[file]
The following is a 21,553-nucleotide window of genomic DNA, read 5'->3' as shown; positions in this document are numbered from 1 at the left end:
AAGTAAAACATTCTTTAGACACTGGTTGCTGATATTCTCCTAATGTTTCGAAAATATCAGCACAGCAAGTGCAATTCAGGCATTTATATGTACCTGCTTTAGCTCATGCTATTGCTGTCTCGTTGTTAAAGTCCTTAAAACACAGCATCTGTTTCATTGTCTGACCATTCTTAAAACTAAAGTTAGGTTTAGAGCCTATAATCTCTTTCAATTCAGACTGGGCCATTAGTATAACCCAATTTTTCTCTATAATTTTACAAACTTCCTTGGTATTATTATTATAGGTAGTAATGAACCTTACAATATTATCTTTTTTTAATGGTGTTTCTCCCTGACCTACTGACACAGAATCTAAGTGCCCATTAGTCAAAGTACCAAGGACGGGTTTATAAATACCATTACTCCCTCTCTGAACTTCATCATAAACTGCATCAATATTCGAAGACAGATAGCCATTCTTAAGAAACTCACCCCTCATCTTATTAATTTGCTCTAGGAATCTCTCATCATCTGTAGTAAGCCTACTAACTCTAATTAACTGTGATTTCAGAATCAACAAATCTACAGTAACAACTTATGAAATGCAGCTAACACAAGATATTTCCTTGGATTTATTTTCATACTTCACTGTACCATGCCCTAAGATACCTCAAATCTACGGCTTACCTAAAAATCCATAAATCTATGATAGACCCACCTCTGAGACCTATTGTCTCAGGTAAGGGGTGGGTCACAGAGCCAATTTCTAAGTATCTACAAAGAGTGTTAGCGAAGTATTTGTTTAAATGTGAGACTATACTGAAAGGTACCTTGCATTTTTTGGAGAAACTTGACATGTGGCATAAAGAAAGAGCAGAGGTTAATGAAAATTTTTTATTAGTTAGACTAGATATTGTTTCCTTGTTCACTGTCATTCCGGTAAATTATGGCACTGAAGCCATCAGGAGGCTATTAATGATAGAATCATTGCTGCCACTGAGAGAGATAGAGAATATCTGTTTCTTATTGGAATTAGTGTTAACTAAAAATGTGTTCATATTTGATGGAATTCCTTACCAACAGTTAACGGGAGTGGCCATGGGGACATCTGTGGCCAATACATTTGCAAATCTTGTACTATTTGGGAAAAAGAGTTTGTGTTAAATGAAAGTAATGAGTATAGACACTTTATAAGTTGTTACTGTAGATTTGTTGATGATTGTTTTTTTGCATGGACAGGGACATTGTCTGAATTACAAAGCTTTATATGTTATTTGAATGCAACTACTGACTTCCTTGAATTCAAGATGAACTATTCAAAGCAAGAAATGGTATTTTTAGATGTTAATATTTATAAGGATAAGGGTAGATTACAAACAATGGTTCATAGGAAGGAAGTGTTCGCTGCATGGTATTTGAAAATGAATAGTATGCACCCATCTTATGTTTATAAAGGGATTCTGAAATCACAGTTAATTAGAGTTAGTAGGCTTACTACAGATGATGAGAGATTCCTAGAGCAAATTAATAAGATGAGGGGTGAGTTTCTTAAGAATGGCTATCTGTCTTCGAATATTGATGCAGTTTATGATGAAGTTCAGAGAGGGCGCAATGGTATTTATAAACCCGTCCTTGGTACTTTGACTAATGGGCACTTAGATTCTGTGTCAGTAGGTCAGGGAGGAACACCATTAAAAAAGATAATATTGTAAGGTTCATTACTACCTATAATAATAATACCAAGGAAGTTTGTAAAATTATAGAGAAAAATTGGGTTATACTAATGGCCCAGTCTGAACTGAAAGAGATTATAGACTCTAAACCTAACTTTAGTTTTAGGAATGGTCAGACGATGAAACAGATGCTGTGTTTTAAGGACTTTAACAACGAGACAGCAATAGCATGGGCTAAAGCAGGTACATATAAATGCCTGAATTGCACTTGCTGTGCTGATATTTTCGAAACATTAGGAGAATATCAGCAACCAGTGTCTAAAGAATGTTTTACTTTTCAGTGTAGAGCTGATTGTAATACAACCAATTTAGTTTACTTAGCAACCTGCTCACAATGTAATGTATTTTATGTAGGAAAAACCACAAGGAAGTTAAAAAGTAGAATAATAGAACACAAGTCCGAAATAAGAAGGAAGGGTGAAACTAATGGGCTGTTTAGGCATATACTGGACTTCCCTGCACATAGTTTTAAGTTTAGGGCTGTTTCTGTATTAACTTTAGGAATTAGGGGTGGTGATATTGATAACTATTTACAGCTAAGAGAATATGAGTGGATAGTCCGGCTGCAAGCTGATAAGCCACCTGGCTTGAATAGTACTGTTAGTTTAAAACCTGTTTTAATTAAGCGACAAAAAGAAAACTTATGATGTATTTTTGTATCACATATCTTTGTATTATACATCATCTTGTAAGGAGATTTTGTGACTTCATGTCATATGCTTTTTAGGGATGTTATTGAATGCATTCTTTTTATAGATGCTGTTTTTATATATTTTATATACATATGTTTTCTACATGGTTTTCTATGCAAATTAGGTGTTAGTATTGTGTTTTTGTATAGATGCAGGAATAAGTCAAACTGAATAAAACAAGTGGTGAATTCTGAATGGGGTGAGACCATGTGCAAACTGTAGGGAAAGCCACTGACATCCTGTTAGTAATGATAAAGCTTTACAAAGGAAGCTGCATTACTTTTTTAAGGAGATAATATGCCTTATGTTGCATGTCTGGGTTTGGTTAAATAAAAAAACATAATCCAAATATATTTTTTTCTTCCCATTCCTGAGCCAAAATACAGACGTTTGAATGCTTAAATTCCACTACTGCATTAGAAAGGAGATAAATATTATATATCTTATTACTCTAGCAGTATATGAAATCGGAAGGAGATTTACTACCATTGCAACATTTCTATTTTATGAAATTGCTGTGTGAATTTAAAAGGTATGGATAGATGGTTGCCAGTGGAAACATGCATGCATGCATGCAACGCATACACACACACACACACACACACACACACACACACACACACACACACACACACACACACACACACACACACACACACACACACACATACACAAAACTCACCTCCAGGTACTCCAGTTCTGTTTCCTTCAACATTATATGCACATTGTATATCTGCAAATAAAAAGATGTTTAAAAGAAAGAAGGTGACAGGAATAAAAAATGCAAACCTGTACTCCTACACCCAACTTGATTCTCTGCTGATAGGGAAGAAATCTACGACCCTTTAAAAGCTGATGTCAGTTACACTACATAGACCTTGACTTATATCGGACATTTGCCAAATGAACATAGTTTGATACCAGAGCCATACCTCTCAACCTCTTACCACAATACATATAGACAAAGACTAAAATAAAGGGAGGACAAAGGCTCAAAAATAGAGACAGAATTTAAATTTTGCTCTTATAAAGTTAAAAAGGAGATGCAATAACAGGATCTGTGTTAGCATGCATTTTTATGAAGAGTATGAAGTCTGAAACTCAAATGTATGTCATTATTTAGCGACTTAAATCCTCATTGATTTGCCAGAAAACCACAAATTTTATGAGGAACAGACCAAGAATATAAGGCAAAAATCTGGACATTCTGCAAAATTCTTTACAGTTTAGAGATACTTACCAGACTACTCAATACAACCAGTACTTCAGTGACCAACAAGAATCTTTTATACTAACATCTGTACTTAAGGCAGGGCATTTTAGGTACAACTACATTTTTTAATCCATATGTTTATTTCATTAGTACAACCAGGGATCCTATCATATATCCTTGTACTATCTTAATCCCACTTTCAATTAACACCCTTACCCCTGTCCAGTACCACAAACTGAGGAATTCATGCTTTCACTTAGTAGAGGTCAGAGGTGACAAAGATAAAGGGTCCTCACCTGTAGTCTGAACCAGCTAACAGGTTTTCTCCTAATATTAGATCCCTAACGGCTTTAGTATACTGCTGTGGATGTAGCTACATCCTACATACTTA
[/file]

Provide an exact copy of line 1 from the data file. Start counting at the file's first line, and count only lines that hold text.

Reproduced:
The following is a 21,553-nucleotide window of genomic DNA, read 5'->3' as shown; positions in this document are numbered from 1 at the left end: